So you taught her a lesson.
“Basically.”

So then what’d you do?
“Went back to the grocery store.”

Here Amanda could have bought a pizza or fast food on the way home but she chose letting them see what happens when food isn’t made a priority. I liked that hard-core mentality.

Do you let the child pick the meals?
“No. But she likes what we eat. Maybe because she doesn’t know what a goldfish cracker is or what chips or ice cream are. If we are having cheese as part of a meal, she can choose what kind of cheese it is.”

I’m sensing some Aunt-Lynn-type of rules going on here.

Like most mothers, Amanda has put her children first. But I think she had an advantage with because nutrition has always been on her mind. She didn’t have to adapt to learning about nutrition at the same time as having a child, as most mothers do.

Don’t compare yourself to her or anyone, but I did like this statement: “I refuse to buy a double stroller. I just carry the other one in the car seat.” Man that is so badass.

Do you think other moms are intimidated by you?
“I hope not. Maybe though.”

Do your children get treats?”
“Not really. Sometimes if there is a purpose. We made cupcakes for a birthday once and she didn’t finish hers. She will go into the fridge and start eating a pepper like it’s an apple.”

So why are some kids picky?
“I wonder if they are good eaters but it hasn’t been discovered yet. Maybe the mom doesn’t have resources I do. Maybe something else is going on. My mom thought I was picky but actually I was trying to eat less because my skating coach was always talking about weight.”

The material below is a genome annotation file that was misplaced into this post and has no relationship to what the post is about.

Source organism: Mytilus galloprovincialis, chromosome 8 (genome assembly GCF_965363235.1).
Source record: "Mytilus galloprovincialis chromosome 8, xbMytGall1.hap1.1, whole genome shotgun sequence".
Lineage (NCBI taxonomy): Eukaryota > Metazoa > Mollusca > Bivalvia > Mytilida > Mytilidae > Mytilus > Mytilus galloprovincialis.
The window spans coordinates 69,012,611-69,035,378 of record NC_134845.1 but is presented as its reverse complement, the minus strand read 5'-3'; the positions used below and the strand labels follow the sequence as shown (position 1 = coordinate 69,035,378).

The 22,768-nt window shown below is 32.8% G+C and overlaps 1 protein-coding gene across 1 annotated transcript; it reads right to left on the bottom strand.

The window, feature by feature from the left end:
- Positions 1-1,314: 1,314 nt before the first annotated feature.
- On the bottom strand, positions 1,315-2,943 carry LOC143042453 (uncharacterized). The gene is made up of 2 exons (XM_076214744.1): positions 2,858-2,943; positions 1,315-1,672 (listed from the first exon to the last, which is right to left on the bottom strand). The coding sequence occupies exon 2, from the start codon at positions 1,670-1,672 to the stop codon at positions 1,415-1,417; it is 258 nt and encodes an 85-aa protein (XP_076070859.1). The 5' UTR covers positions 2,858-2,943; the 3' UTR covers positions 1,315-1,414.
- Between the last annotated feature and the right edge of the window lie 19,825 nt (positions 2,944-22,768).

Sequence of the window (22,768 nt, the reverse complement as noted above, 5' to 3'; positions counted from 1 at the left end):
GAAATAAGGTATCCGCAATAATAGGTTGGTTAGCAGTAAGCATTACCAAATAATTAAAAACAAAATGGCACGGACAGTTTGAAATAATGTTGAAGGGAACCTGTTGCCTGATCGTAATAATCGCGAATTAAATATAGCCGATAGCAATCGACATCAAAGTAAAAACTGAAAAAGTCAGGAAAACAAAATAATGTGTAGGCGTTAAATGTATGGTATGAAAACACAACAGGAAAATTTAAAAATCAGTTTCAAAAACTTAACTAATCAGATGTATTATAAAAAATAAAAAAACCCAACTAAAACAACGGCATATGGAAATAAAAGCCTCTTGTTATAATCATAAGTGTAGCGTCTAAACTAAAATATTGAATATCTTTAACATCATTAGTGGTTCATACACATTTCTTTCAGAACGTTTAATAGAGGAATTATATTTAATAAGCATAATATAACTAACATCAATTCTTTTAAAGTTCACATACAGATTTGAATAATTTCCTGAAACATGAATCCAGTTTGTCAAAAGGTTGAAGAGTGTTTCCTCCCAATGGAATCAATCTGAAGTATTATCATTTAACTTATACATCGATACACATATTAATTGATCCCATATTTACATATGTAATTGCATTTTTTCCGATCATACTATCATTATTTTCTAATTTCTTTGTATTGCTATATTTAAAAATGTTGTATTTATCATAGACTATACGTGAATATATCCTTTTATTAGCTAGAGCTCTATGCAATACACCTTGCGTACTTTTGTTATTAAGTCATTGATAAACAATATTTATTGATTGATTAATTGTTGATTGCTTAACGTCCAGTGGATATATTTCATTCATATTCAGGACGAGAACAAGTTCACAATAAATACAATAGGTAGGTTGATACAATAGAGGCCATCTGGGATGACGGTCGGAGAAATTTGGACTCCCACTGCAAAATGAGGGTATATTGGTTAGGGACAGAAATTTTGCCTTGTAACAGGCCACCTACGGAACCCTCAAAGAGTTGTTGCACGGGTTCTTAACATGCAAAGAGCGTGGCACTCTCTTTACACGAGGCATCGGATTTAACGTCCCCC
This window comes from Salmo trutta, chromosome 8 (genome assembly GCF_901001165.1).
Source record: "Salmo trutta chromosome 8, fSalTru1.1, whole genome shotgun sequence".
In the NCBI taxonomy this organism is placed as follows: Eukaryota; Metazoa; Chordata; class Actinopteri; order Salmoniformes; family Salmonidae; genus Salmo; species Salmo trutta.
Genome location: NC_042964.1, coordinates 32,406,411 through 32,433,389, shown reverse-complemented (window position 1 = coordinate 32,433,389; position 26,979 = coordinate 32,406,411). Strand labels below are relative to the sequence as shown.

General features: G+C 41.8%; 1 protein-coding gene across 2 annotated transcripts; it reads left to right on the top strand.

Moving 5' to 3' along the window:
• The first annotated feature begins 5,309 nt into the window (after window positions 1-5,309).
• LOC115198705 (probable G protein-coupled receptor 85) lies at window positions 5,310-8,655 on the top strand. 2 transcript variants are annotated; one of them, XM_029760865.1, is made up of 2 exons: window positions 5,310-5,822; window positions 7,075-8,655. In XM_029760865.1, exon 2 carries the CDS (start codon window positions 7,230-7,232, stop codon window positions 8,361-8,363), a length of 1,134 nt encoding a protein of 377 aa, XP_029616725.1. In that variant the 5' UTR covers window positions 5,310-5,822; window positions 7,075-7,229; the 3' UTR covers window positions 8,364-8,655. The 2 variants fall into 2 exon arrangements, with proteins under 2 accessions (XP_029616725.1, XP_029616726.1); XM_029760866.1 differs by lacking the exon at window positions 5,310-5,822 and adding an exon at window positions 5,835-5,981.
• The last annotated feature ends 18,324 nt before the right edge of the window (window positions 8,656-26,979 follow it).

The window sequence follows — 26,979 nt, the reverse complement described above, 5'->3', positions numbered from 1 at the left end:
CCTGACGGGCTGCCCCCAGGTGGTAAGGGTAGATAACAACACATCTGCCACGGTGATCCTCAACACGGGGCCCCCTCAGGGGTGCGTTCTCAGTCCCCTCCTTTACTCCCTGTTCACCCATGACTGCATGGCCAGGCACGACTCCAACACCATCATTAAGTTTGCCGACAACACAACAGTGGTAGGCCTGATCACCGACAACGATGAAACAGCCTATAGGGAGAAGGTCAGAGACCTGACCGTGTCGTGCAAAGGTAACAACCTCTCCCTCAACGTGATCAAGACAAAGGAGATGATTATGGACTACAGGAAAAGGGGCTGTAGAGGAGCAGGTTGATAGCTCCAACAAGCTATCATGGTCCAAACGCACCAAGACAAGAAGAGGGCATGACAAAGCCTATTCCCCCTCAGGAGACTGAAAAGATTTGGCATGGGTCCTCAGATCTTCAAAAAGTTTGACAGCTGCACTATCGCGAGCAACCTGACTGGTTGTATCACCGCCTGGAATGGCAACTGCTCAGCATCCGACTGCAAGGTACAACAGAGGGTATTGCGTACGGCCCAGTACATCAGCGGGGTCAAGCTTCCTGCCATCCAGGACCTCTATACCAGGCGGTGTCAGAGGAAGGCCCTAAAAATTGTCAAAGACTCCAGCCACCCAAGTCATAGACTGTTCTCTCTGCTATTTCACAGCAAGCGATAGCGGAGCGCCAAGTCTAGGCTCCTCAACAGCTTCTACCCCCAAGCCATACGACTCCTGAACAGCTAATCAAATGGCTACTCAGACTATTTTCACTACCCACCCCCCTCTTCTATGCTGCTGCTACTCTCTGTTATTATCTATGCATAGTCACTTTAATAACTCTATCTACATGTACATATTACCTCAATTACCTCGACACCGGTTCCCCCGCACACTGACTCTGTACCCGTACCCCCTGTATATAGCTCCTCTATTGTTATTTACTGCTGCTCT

Theories:

  • Her children are naturally good eaters
  • Food-focused nutrition-professionals made eating a huge priority and as a result, things fell into place
  • They have endless resources on how to feed children
  • Lack of feeding processed food/sugar made real food more enjoyable to child
  • Organic/fresh food tastes better

 

What works:

  • Distracting the child from eating by playing games during meals
  • Figuring out the real issue to turning down food (high chair uncomfortable)
  • Involving them in buying and making the food
  • Making healthy food taste good
  • Setting the example

 

 

Summary

There are four hard-working moms here. Yes, a child is going to be a product of its parenting but we can’t blame the parents if a child is a picky eater. Sensitive kids are going to be more picky. Make sure you’ve tried different systems. Investigate. Have a back-up plan. Be consistent.  Try working with the picky eater when the siblings aren’t around.

Use common adult sense and try to apply it to your children. For example, the more sugar you eat, the more you crave it. The more vegetables you eat, the more you appreciate them. You can’t eat a snack right before dinner and enjoy dinner. You use meal time to converse with your friends. Thanks to my Mom, Aunt Lynne, Kate and Amanda for sharing their personal experiences to help others!

Here is a cookbook all about hiding veggies in food.

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Kyle

Kb Nutritionist and fun guy